Enterprise Compliance Today

Napoleon’s Lessons in Strategic Management

Posted by Greg Carroll on Fri, Aug 14, 2015 @ 01:01 PM

With 2015 being the 200th anniversary of the Battle of Waterloo and having a man-crush on Napoleon B, I have taken this opportunity to revisit some of lessons we can learn (good & bad) from his 20 year reign as master of the universe.


Leadership in Strategic Management

Napoleon’s lasting legacies include public education, universities, local government, and the Napoleonic legal code much of Europe practices today.

Strategic Management To learn more on how FastTrack Strategic Management can embedd GRC in operational workflows. 

Napoleon’s renown as the consummate strategist, is without question.  Against the combined might of Prussian, British, Austrian and Russian Empires, he took a broken down post revolution France, to command and dominated the European landscape.

Although claiming most military accolades for himself, always the master of self-promotion, a big part of his tactical success can be attributed to a corps of capable marshals (execs) with which he surrounded himself.

Napoleon’s true brilliance lay not in his military success but his genius in Strategic Management. From his classic “an army marches on it stomach” Napoleon dedicated the majority of his efforts in administrative and logistic aspects of army and government. In fact his lasting legacies include public education and universities, municipal government, and the Napoleonic legal code much of Europe practices today.


'It is not enough to give orders, they must be obeyed.'

Too little acknowledged, his meteoric rise started with being given command of the broken down Italian (frontier) army, mostly due to it being a lost cause. Lacking provisions, discipline and self-value, within 2 years if became the most feared force in Europe.

He achieved these results thru clarity of objectives and the epitome of Leadership where his men were willing to lay down the lives for him.  Even after the Russian disaster, where he took an army of 600,000 and returned with 10,000, he still was able to assemble a new force of 350,000 to face a Prussian offensive. His hold on them was not physical (desertion was rampant in the opposing forces) but due to his perceived concern for the rank and file in a time when most leaders thought themselves above the rank and file. Sound familiar?

A key factor was that he appointed a Chief of Staff (COO) who was a superb micro-manager and shared N’s commitment for the wellbeing of his men.  He invented the battlefield ambulance and first M*A*S*H unit.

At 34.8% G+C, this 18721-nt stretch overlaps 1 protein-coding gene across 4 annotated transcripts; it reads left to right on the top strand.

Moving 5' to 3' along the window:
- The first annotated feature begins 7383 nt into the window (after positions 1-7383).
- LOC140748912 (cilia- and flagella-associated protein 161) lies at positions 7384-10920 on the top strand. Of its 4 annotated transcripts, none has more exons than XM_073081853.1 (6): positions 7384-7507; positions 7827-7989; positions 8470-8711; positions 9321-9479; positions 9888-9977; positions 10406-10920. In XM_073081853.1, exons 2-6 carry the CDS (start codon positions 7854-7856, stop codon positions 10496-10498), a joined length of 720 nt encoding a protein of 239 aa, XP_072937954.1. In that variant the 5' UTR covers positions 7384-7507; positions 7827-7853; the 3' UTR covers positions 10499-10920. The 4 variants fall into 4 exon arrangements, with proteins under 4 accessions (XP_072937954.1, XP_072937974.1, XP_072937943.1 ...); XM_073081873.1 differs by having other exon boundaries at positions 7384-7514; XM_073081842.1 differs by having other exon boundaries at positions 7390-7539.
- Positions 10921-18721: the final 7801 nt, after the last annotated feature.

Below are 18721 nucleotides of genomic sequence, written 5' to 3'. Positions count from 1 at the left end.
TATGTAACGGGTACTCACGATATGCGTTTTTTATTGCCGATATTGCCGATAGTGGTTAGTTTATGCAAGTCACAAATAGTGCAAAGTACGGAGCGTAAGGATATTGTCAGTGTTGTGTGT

Risk Management

The torment of precautions often exceeds the dangers to be avoided.”

Thought of as the venerable risk taker, his actions were more the result a details assessment of this opponents and the field of operations. Long before realised as a method of effective risk management in Finance & Insurance, he was using Scenario Analysis to prepare for battles with armies twice his size. Understanding “A battle plan is excellent until the first shot is fired” he drilled those scenarios into his marshals and then gave them the autonomy to act independently.  Risk based decision making worked well for 20 years until previous champions, Marshals Ney & Grouchy, became risk adverse managers at Waterloo.  Maybe there is a lesson there in length of time an executive can remain proactive at the coalface.

Don’t Believe your own BS

'A man has his day in war as in other things; I myself shall be good for it another six years, after which even I shall have to stop.'

Prophetically Napoleon quipped this in 1805; in 1812 he invaded Russia, seven years after the quote.

In naval matters he was a fish out water (pardon the pun). Displaying the antithesis of his battlefield genius, he fell back into the modern inept practice of trying to counter by throwing inordinate amounts of money and resources at it to no avail. To this he added the continual haranguing and removal of his chief officers (also a modern analogy) for lack of success. Taking nothing away from Nelson or Collingwood, the French Fleet was never in the same league, regardless of the will of its overload.


Yes in the end he did meet his Waterloo. But even at 4pm on that day both he and Wellington believed he had it won, even though outnumbered 2 to 1. Sometimes titans clash and on that day Wellington's courage and perseverance in the face of defeat trumped Napoleon's genius.

‘The battlefield is a scene of constant chaos. The winner will be the one who controls that chaos, both his own and the enemies.’



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